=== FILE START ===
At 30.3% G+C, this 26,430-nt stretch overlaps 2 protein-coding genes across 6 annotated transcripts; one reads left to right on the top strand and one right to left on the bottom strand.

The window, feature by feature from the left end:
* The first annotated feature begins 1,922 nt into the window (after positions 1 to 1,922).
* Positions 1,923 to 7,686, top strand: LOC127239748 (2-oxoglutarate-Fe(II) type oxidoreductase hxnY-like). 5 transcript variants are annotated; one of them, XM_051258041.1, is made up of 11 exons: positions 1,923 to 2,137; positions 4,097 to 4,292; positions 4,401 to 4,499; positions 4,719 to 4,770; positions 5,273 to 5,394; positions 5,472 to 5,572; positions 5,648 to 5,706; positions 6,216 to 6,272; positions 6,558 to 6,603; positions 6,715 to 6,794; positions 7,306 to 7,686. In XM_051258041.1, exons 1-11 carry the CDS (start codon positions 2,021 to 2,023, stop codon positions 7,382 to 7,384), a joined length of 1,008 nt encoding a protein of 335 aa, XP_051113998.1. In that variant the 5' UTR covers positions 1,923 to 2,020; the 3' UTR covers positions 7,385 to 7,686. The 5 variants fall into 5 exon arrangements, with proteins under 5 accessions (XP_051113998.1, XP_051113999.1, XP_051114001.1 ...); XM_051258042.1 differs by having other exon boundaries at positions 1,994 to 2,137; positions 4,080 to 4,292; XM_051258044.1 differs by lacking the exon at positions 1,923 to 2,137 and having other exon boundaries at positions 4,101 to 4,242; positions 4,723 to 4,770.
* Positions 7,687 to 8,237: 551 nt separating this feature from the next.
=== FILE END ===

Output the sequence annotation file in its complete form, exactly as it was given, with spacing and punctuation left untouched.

At 30.3% G+C, this 26,430-nt stretch overlaps 2 protein-coding genes across 6 annotated transcripts; one reads left to right on the top strand and one right to left on the bottom strand.

The window, feature by feature from the left end:
* The first annotated feature begins 1,922 nt into the window (after positions 1 to 1,922).
* Positions 1,923 to 7,686, top strand: LOC127239748 (2-oxoglutarate-Fe(II) type oxidoreductase hxnY-like). 5 transcript variants are annotated; one of them, XM_051258041.1, is made up of 11 exons: positions 1,923 to 2,137; positions 4,097 to 4,292; positions 4,401 to 4,499; positions 4,719 to 4,770; positions 5,273 to 5,394; positions 5,472 to 5,572; positions 5,648 to 5,706; positions 6,216 to 6,272; positions 6,558 to 6,603; positions 6,715 to 6,794; positions 7,306 to 7,686. In XM_051258041.1, exons 1-11 carry the CDS (start codon positions 2,021 to 2,023, stop codon positions 7,382 to 7,384), a joined length of 1,008 nt encoding a protein of 335 aa, XP_051113998.1. In that variant the 5' UTR covers positions 1,923 to 2,020; the 3' UTR covers positions 7,385 to 7,686. The 5 variants fall into 5 exon arrangements, with proteins under 5 accessions (XP_051113998.1, XP_051113999.1, XP_051114001.1 ...); XM_051258042.1 differs by having other exon boundaries at positions 1,994 to 2,137; positions 4,080 to 4,292; XM_051258044.1 differs by lacking the exon at positions 1,923 to 2,137 and having other exon boundaries at positions 4,101 to 4,242; positions 4,723 to 4,770.
* Positions 7,687 to 8,237: 551 nt separating this feature from the next.